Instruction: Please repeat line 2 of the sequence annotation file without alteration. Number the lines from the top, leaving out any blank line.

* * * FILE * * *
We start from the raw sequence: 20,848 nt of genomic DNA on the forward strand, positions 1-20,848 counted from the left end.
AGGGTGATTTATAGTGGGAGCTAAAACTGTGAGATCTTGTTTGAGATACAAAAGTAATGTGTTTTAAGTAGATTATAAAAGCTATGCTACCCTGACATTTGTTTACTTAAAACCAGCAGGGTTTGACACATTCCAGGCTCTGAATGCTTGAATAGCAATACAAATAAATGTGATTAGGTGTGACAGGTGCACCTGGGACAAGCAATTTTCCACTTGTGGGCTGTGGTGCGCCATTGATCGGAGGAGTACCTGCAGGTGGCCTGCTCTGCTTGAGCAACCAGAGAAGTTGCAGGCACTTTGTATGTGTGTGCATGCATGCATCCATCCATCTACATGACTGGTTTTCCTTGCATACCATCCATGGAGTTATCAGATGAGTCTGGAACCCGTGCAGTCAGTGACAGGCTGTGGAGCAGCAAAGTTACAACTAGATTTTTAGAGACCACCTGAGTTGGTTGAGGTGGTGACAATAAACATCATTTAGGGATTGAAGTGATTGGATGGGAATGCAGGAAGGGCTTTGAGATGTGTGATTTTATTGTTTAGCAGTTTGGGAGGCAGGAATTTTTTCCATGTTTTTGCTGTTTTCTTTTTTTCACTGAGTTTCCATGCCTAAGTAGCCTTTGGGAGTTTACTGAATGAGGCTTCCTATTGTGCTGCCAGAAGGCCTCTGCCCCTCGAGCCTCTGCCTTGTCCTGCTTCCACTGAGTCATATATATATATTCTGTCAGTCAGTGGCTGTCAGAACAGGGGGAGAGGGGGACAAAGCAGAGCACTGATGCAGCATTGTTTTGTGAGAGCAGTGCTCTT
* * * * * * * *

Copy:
AGGGTGATTTATAGTGGGAGCTAAAACTGTGAGATCTTGTTTGAGATACAAAAGTAATGTGTTTTAAGTAGATTATAAAAGCTATGCTACCCTGACATTTGTTTACTTAAAACCAGCAGGGTTTGACACATTCCAGGCTCTGAATGCTTGAATAGCAATACAAATAAATGTGATTAGGTGTGACAGGTGCACCTGGGACAAGCAATTTTCCACTTGTGGGCTGTGGTGCGCCATTGATCGGAGGAGTACCTGCAGGTGGCCTGCTCTGCTTGAGCAACCAGAGAAGTTGCAGGCACTTTGTATGTGTGTGCATGCATGCATCCATCCATCTACATGACTGGTTTTCCTTGCATACCATCCATGGAGTTATCAGATGAGTCTGGAACCCGTGCAGTCAGTGACAGGCTGTGGAGCAGCAAAGTTACAACTAGATTTTTAGAGACCACCTGAGTTGGTTGAGGTGGTGACAATAAACATCATTTAGGGATTGAAGTGATTGGATGGGAATGCAGGAAGGGCTTTGAGATGTGTGATTTTATTGTTTAGCAGTTTGGGAGGCAGGAATTTTTTCCATGTTTTTGCTGTTTTCTTTTTTTCACTGAGTTTCCATGCCTAAGTAGCCTTTGGGAGTTTACTGAATGAGGCTTCCTATTGTGCTGCCAGAAGGCCTCTGCCCCTCGAGCCTCTGCCTTGTCCTGCTTCCACTGAGTCATATATATATATTCTGTCAGTCAGTGGCTGTCAGAACAGGGGGAGAGGGGGACAAAGCAGAGCACTGATGCAGCATTGTTTTGTGAGAGCAGTGCTCTT